Messy play! Benefits of Messy Play
You either love it or hate it! Well if you hate it, hopefully I can change your mind… especially if you keep a very clean and organised house or setting.
Research shows that messy play is one of the best ways to learn. By being given the freedom to play with things that make a ‘mess’ children are given no expectations on what they should produce, in other words, they can focus on process over product. If they have no expectations of what it is that is to be produced they cannot go wrong. There are no restricting end goals... the possibilities are endless. If they cannot go wrong, they will develop the courage and confidence to be curious, make their own discoveries, problem solves, have a go and keep trying. All characteristics of effective learning that we all want all children to have in order to be a successful life long learner.
If children develop the characteristics of effective learning during their early years, they will be able to learn later with a growth mindset, not a fixed mindset.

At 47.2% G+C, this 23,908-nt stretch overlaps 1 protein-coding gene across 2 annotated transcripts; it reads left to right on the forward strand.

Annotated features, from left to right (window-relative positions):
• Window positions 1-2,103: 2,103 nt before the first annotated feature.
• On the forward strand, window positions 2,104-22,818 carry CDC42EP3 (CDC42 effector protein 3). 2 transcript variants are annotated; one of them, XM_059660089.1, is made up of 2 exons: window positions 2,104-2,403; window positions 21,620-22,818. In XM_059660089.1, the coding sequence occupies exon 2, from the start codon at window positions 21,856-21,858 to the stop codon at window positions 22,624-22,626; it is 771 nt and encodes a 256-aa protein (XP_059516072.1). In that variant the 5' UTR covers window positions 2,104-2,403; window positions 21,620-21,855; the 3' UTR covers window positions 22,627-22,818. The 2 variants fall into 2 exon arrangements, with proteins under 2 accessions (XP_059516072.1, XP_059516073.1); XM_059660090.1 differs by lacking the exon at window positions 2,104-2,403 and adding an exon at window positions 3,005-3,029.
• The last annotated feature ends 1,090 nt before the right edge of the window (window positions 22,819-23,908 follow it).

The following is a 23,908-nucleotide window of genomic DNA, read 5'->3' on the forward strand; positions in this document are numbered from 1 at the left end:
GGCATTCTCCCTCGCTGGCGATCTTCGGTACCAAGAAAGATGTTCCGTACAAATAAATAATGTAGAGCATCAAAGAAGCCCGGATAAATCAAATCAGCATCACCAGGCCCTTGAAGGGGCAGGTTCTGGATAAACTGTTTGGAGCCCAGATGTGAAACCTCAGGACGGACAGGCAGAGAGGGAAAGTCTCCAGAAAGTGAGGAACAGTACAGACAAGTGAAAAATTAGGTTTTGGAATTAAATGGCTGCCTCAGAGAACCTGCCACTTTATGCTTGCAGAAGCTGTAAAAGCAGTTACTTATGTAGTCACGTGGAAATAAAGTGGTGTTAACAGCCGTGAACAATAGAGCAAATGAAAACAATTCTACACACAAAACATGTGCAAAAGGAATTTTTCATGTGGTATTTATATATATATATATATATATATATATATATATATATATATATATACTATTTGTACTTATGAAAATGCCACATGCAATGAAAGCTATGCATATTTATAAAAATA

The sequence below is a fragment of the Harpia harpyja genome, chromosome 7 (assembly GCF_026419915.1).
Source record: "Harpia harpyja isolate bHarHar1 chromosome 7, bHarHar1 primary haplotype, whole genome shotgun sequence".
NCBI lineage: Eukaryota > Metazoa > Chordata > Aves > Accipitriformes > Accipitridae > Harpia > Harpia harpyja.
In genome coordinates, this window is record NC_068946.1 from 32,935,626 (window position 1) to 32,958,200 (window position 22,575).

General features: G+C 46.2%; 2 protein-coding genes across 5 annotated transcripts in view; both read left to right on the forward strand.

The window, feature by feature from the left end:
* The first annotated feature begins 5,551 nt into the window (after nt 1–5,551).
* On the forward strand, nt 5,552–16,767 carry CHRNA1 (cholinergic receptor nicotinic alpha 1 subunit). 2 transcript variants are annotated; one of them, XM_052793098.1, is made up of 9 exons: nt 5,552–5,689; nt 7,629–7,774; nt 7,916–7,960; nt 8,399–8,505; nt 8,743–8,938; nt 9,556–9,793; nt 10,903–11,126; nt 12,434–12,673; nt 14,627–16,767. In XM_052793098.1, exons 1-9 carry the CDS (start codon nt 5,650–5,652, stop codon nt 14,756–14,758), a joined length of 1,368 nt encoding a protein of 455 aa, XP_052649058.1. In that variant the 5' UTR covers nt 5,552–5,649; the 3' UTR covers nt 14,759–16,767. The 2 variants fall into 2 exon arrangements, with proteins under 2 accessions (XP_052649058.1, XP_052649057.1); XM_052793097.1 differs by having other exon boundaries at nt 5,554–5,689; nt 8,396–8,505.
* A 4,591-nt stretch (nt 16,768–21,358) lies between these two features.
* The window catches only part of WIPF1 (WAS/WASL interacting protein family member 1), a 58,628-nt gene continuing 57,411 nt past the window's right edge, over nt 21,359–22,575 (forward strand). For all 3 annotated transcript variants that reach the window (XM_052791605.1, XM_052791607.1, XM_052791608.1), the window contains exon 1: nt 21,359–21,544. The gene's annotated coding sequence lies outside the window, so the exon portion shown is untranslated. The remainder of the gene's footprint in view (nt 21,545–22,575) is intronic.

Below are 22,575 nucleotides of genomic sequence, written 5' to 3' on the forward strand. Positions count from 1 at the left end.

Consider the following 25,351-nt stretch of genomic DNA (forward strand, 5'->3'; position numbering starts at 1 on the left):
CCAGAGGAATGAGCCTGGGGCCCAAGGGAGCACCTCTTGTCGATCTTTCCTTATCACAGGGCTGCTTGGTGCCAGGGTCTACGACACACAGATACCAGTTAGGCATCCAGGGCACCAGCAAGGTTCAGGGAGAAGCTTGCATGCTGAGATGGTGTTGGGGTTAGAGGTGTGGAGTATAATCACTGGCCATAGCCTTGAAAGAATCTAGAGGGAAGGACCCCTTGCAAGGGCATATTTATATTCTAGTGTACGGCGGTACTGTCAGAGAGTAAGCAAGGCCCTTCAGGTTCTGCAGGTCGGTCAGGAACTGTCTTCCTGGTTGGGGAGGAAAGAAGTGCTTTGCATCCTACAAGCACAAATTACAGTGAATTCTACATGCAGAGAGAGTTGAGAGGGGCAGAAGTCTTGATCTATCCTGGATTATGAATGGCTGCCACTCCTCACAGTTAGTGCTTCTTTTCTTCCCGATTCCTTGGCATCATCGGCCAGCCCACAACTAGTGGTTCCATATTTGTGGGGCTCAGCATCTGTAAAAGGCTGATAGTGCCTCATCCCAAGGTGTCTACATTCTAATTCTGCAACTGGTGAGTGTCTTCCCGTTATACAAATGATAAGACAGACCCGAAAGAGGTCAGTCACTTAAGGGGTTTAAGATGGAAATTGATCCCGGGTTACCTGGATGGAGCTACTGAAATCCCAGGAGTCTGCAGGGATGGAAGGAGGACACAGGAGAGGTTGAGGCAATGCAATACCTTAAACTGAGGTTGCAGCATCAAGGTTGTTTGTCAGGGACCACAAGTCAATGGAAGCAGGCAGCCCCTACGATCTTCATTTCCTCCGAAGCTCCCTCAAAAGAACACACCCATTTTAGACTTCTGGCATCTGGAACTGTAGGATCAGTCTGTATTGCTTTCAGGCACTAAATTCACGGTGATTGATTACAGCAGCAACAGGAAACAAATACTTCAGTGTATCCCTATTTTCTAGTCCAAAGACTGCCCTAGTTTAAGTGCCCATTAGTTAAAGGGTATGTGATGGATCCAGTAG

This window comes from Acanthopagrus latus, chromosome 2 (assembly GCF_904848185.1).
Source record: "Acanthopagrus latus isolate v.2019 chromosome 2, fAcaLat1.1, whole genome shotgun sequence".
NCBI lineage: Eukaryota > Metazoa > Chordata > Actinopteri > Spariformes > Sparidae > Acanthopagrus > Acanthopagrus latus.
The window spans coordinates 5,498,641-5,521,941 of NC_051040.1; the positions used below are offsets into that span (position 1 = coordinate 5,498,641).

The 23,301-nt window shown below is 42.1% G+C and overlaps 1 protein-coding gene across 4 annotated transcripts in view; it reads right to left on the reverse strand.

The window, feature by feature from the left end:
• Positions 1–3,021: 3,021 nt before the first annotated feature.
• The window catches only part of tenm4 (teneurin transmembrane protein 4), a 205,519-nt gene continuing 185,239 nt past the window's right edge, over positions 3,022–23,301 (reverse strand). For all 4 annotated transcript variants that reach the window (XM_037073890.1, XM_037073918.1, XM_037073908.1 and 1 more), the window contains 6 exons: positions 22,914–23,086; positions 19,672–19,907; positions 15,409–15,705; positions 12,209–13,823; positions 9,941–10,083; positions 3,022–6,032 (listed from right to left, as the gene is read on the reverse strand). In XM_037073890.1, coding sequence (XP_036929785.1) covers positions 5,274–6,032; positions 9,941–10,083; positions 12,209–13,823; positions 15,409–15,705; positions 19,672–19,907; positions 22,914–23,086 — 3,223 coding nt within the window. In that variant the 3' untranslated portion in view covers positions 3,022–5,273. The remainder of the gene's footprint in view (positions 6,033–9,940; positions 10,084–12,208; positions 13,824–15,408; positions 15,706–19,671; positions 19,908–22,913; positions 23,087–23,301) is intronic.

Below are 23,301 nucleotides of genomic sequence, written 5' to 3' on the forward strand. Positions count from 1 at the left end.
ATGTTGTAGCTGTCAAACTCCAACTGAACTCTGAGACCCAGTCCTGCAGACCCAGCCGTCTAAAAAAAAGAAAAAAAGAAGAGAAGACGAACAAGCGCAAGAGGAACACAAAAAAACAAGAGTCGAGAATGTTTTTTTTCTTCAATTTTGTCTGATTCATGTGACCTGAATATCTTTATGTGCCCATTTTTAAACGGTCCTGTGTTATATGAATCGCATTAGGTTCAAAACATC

Messy play or sensory play as it is also known helps children and babies learn how to use their senses to learn, being tuned into their senses helps children to understand the world around them.
During messy play children can contemplate and wonder ‘what happens if I do this’, in other words it enables them to learn to think for themselves. The possibilities are endless therefore children develop their divergent thinking skills.
Through this experience children can develop their communication and language skills and build relationships with those around them by testing ideas and discussing them.
Children are practising their fine motor skills during messy play, often using tweezers, sponges, brushes and scissors. Fine motor skills are needed to develop their hand and finger muscles ready for writing.
Messy play can also help children to self-regulate their emotions, it is often calming as well as interesting and allows children to be free from distraction.
If this is not all reason enough just look at their little faces as they experience messy play!
Written by Katherine Houghton, Founder at Early Years Staffroom